The story of Picnic at Hanging Rock is seared into our collective conscience, and has become a key part of our national mythology as both a thing of beauty and a force of terror. Written by Joan Lindsay in 1967, the story tells of a group of young women, students from
, who have a picnic at Hanging
Rock on St Valentine’s Day, 1900, and inexplicably vanish during an afternoon
expedition. Filmed by Peter Weir
in 1975, the story was fast-tracked into our cultural imagination, and has
become an iconic story that plays upon our insecurities about possession,
sexuality, colonialism, and mankind’s control over nature. Now, in the hands of
playwright Tom Wright and director Matthew
Lutton, Appleyard College ’s
Malthouse theatre brings
Lindsay’s novel to the professional stage for the first time, and capitalises
on the story’s eeriness and terror, as well as its latent sexuality and
Set on an angular grey-toned space (Zoë Atkinson), three walls with nothing but a wardrobe to distract the eye, there is something ghostly about the lack of any discerning features. But of course, that’s almost the point. There are suggestions of doorways within the walls, but we never see them; additionally, while we seem to be outside – at and on the Rock – we ostensibly remain within the confines of the school building, always being watched even if don’t know when or why or by whom. Above and behind the stage is a cluster of branches, occasionally seen, an ominous presence hanging in the void. Part of the terror of this production – as in Lindsay’s novel, and Weir’s film – is what is not seen, and Lutton and lighting designer Paul Jackson make full use of this with total blackouts which plunge the theatre into claustrophobic darkness. Ash Gibson Greig’s compositions – tortured cello and double-bass (ala Krzysztof Pendrecki), organ-sounds, and reverberating drones – are deeply unsettling, and when combined with J. David Franzke’s sound design, the effect is truly and deeply spine-chilling, and makes full use of the sounds of the Australian bush.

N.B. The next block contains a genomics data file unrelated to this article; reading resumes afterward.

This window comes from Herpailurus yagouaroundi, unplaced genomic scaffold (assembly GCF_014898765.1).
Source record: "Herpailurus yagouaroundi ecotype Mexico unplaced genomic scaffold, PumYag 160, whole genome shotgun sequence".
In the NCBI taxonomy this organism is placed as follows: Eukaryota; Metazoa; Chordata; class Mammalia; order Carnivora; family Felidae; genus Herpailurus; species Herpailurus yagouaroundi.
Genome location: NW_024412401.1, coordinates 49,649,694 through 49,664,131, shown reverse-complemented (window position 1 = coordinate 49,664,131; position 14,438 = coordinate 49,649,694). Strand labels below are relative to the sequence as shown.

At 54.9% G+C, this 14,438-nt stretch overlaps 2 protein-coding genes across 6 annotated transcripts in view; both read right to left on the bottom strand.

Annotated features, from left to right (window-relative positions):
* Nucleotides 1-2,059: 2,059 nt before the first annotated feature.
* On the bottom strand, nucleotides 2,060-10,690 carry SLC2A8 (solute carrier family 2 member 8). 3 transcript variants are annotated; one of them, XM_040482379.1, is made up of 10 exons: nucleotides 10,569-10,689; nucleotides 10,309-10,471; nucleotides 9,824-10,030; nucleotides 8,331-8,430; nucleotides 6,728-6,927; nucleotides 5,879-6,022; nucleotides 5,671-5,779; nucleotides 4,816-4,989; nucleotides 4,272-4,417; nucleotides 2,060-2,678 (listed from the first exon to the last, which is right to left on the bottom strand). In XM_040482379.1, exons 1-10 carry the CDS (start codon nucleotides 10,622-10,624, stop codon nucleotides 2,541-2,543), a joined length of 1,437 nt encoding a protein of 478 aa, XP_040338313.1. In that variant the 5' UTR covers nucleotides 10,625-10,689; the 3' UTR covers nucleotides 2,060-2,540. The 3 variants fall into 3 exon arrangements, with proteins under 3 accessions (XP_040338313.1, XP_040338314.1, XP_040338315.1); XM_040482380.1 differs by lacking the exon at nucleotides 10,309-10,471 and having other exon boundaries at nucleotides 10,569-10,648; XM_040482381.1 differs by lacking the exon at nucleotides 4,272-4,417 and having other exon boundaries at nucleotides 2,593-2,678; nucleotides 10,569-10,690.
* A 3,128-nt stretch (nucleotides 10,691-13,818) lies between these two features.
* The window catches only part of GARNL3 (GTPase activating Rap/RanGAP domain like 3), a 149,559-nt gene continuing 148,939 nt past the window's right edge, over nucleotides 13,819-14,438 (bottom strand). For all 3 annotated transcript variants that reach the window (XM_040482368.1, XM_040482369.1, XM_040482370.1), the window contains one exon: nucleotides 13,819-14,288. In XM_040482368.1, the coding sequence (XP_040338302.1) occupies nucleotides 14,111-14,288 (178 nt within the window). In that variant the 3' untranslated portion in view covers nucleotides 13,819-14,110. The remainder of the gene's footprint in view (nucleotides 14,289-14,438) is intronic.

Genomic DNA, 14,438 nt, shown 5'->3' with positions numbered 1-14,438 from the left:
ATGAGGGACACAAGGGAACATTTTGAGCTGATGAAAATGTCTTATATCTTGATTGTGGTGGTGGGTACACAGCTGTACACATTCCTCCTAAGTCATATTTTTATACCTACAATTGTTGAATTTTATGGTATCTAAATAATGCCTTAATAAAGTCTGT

The five girls here – it is, appropriately, an all-female cast – are dressed in modern private-school uniforms, and are something between contemporary teenagers, a Greek chorus, and the characters from Lindsay’s novel – male and female, young and old alike. We start in what we assume is the present day, as the five girls – in straw hats, blazers, skirts, long socks – recount to us the events leading up to the disappearance on the Rock. So far so good. But as we are plunged into the first of many blackouts, we start to lose our sense of what is normal, of what will happen, and indeed how it will happen. And this is where Lutton’s production draws its strength. The five girls seem caught out of time – both from our contemporary time, as well as that of 1900; as Tom Wright writes in the program, “in the Rock’s terms, 1900 and 2016 are the same. It dreams in millions, not split fractions. It is hanging – in time, in space.” In this sense, the Rock is a portal, a gateway, a liminal place – to another dimension perhaps, to another time, to sacred and spiritual places we can barely fathom; it is also an emotional force, our emotional past from which we cannot hide.